Good afternoon. I’m delighted to be here with you today.
Diane, thank you for the warm introduction and for the important work that you do in Lee County to promote pool safety.
For those of you who are not Floridians, welcome to the Sunshine state and the 14th Congressional District represented by my good friend Congressman Connie Mack.
Maureen, thank you for your leadership of the National Drowning Prevention Alliance.
I know that in the few years of NDPA’s existence, there has been significant improvement in education and public awareness about drowning prevention and safety. As individuals, organizations, government agencies, policymakers and corporations we all share the common goal of saving lives. Through NDPA, we can bring our ideas and “best practices” together to make a difference.
Before I move on, I’d like to recognize Alan Korn, and the wonderful and talented team at Safe Kids Worldwide for making Pool Safety a priority issue this year.
I know that a number of the Florida Safe Kids coalitions are here with us today. Thank you all for your tireless efforts on behalf of the Preston de Ibern, Merriam Mackenzie Residential Swimming Pool Safety Act that we finally passed into law in 2000.
Now, as a Member of Congress, I look forward to working with all of you and others from around the country on federal pool safety and drowning prevention legislation. I have been working on this legislation over the past several months and I cannot think of a better forum to introduce this legislation.
But first, I’d like to share a story that has a tragic ending that is probably all too familiar for many of you here today.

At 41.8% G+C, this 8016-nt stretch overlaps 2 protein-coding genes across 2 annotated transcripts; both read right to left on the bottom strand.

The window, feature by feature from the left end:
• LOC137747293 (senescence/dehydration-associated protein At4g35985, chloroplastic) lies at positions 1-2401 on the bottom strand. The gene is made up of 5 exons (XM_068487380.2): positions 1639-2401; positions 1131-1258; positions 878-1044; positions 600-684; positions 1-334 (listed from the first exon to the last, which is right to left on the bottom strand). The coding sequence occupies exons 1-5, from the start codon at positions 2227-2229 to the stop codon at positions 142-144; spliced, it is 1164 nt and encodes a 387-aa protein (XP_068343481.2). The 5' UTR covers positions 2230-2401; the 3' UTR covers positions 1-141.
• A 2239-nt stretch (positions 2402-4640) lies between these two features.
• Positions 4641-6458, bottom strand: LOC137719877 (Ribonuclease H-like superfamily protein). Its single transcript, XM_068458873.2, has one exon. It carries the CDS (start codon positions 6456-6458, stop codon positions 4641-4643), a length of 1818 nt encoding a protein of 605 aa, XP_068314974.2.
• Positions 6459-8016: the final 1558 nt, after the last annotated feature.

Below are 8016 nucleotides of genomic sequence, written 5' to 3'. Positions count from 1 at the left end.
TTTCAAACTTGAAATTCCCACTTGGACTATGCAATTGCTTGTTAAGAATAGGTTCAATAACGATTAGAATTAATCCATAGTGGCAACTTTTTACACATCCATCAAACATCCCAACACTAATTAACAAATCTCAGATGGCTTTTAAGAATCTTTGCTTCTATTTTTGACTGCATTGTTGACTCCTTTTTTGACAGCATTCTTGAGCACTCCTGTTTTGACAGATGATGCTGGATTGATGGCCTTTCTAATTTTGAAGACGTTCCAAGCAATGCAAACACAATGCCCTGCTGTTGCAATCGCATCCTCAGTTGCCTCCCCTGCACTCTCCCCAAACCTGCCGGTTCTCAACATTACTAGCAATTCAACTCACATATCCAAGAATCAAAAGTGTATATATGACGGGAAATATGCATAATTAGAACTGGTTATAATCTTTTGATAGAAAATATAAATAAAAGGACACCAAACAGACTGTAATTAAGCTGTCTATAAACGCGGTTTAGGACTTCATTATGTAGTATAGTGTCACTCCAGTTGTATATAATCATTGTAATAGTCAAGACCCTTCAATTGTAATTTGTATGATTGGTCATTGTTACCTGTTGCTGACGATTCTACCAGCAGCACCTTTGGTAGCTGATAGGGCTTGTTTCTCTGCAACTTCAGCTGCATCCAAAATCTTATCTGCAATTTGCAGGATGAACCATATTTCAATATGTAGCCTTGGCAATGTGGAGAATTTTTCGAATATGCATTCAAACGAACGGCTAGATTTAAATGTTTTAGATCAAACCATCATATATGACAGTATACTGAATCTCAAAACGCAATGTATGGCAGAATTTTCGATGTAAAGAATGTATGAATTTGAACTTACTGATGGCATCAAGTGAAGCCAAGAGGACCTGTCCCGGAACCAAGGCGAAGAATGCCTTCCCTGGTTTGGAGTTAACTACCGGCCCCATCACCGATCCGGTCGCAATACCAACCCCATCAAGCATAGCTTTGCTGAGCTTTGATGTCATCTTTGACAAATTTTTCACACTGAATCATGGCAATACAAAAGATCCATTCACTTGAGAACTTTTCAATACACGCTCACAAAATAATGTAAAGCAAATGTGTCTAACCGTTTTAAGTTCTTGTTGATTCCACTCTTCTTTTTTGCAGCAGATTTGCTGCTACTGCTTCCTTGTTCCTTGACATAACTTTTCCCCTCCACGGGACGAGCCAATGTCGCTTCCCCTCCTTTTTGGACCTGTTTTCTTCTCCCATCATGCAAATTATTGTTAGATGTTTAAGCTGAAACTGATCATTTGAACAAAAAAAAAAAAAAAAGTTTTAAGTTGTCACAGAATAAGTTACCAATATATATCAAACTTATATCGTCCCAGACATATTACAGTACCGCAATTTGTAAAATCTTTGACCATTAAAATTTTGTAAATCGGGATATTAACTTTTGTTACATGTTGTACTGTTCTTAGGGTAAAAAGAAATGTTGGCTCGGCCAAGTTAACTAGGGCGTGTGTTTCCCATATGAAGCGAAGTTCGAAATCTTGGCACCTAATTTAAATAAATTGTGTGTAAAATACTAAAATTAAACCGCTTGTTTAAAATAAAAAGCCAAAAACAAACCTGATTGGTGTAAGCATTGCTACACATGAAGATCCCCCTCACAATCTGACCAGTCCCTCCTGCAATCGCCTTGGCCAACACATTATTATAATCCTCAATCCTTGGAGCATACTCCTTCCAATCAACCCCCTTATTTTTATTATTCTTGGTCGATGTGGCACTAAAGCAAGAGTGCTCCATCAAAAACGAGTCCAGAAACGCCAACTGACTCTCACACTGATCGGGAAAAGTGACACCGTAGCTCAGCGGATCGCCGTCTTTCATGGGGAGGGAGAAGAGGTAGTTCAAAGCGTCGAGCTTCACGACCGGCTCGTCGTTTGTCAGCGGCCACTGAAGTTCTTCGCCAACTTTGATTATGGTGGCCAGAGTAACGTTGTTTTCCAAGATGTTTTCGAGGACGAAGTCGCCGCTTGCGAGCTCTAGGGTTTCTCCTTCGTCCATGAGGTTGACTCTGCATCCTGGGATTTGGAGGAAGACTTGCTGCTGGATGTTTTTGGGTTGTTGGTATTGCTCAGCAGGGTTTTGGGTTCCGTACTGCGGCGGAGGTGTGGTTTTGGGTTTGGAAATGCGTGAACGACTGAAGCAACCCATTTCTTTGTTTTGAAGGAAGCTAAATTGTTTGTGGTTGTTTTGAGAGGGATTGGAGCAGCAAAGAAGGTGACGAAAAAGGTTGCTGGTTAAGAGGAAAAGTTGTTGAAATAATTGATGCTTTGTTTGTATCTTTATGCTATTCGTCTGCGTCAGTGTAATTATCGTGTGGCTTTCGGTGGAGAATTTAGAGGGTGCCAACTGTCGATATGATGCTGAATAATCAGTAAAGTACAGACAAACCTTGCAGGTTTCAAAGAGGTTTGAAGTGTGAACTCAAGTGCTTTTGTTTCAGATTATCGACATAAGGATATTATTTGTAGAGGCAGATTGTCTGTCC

We all look forward to the joys of summer! Swimming pool owners look forward to the season when they can enjoy relaxing around their pools with their family and friends. In warm weather states like Florida, these activities can be enjoyed year round. Unfortunately, in an instant, this oasis of beauty, pleasure and relaxation can bring devastating consequences.
Two and a half years ago, on a hot June day, 7-year-old Virginia Graeme Baker, granddaughter of former Secretary of State, James Baker went with her mother, Nancy, and four sisters to a family friend’s home for a graduation party.
Graeme, as she was affectionately known, had worn her swimsuit to the party and jumped in the pool as soon as they arrived.
Shortly after, Graeme’s older sister ran up to Nancy [their mother] and told her that Graeme was underwater in the hot tub and would not come up. Nancy raced to the spa, but could not find Graeme in the hot tub’s dark water and thick bubbles.
What she did next is what I know any mother would do. Nancy jumped into the hot tub to save her child.
Sadly, she found her daughter lying unconscious on the bottom of the spa. She threw her arms down into the water to pull Graeme up, but could not wrench her from the bottom.
As she desperately yanked, two men jumped in and grabbed Graeme’s ankles, they had to pull so hard to release Graeme that they broke the drain cover.
Emergency units arrived immediately and performed CPR, but Graeme could not be revived. She was flown to Fairfax Hospital in Virginia, but it was too late. Graeme was pronounced dead.